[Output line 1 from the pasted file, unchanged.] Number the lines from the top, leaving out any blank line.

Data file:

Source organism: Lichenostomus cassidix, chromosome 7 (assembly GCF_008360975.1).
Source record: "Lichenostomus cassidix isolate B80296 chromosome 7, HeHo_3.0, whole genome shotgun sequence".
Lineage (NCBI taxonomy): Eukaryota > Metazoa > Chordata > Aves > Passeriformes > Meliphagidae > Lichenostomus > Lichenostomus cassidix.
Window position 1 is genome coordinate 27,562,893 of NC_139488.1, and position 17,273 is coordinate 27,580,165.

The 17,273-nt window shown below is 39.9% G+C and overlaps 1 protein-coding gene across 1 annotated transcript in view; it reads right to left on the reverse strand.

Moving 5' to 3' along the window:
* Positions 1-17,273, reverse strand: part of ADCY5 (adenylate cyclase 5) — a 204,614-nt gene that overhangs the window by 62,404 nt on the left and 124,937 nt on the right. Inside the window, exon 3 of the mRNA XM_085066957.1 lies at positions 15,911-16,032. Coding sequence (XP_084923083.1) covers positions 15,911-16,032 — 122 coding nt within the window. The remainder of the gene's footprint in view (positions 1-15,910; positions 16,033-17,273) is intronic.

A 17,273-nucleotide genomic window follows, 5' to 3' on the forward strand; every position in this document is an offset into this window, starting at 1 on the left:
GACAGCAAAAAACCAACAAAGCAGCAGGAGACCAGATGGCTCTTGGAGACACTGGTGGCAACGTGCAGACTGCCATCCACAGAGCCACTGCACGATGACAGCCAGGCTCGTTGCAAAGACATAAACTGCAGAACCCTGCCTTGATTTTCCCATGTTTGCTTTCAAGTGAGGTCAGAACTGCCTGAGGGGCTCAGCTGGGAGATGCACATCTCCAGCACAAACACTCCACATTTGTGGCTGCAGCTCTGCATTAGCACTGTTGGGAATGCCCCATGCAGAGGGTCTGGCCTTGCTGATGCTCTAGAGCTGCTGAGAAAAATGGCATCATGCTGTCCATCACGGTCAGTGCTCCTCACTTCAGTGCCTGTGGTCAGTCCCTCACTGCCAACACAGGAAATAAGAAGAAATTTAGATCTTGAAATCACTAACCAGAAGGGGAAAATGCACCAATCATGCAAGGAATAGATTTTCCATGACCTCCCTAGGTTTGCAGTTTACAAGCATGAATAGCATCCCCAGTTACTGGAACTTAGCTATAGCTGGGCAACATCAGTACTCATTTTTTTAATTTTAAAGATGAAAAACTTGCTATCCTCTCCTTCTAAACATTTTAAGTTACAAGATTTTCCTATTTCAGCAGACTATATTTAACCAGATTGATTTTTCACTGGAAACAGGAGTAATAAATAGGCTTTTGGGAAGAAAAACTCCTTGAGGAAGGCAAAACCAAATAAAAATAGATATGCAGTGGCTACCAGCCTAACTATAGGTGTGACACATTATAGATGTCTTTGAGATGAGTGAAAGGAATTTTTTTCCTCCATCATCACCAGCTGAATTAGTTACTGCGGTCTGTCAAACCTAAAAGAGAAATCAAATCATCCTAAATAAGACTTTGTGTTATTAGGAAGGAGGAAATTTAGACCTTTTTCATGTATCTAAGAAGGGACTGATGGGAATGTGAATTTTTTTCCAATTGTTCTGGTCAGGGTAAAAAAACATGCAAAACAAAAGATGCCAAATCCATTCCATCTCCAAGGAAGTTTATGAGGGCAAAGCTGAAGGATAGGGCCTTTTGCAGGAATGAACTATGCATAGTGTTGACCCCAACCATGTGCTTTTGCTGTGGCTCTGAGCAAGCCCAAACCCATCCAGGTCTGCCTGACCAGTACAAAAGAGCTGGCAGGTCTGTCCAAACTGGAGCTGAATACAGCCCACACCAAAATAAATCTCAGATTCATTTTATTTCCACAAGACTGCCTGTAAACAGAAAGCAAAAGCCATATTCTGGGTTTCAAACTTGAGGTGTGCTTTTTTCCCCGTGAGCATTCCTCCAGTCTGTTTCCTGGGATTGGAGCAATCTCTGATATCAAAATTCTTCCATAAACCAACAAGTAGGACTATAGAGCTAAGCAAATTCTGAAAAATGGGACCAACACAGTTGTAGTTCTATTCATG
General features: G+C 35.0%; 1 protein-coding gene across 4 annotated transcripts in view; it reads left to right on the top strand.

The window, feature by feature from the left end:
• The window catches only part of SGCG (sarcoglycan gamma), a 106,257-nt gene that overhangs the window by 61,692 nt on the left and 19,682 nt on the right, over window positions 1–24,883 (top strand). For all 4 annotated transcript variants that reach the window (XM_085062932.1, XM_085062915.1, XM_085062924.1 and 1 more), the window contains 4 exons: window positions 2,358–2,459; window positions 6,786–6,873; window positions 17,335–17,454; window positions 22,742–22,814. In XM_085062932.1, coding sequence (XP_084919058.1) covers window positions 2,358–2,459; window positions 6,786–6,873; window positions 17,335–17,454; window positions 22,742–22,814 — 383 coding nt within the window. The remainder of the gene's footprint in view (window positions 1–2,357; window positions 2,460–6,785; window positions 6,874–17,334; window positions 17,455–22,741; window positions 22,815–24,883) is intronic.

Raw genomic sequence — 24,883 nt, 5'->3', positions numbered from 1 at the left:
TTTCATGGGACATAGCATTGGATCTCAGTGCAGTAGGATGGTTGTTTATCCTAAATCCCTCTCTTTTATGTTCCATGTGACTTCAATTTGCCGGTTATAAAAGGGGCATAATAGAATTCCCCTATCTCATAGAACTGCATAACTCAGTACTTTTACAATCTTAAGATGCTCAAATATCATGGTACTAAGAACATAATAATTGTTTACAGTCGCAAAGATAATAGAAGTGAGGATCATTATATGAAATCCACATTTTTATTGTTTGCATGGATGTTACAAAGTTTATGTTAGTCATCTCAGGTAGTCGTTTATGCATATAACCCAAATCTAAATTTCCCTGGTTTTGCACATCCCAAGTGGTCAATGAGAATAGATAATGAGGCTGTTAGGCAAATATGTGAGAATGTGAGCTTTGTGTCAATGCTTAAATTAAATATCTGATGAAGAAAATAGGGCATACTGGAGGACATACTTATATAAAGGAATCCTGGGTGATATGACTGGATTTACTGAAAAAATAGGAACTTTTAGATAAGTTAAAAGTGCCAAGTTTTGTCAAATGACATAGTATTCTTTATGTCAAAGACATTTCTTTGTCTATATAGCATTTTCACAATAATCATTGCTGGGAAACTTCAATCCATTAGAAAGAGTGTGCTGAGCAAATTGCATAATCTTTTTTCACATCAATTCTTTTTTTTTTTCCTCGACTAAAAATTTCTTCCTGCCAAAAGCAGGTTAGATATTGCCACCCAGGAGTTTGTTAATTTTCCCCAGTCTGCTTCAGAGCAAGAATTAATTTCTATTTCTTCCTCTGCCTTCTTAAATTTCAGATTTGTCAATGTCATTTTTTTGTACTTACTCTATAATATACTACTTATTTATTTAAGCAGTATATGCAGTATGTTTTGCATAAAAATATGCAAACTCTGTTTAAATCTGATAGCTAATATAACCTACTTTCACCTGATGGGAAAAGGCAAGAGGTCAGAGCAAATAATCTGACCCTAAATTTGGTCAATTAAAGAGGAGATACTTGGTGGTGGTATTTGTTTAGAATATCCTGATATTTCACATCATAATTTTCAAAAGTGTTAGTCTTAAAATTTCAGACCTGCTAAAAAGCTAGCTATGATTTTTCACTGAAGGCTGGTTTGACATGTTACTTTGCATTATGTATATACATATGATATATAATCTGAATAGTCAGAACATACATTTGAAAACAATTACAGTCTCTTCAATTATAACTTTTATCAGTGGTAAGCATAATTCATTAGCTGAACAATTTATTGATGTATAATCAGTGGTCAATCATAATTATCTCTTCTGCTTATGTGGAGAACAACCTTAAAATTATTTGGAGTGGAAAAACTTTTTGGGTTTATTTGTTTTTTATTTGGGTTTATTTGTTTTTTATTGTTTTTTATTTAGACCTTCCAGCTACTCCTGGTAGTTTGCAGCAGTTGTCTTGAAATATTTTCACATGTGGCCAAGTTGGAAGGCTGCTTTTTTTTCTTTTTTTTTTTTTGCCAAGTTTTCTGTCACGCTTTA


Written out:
Source organism: Lichenostomus cassidix, chromosome 7 (assembly GCF_008360975.1).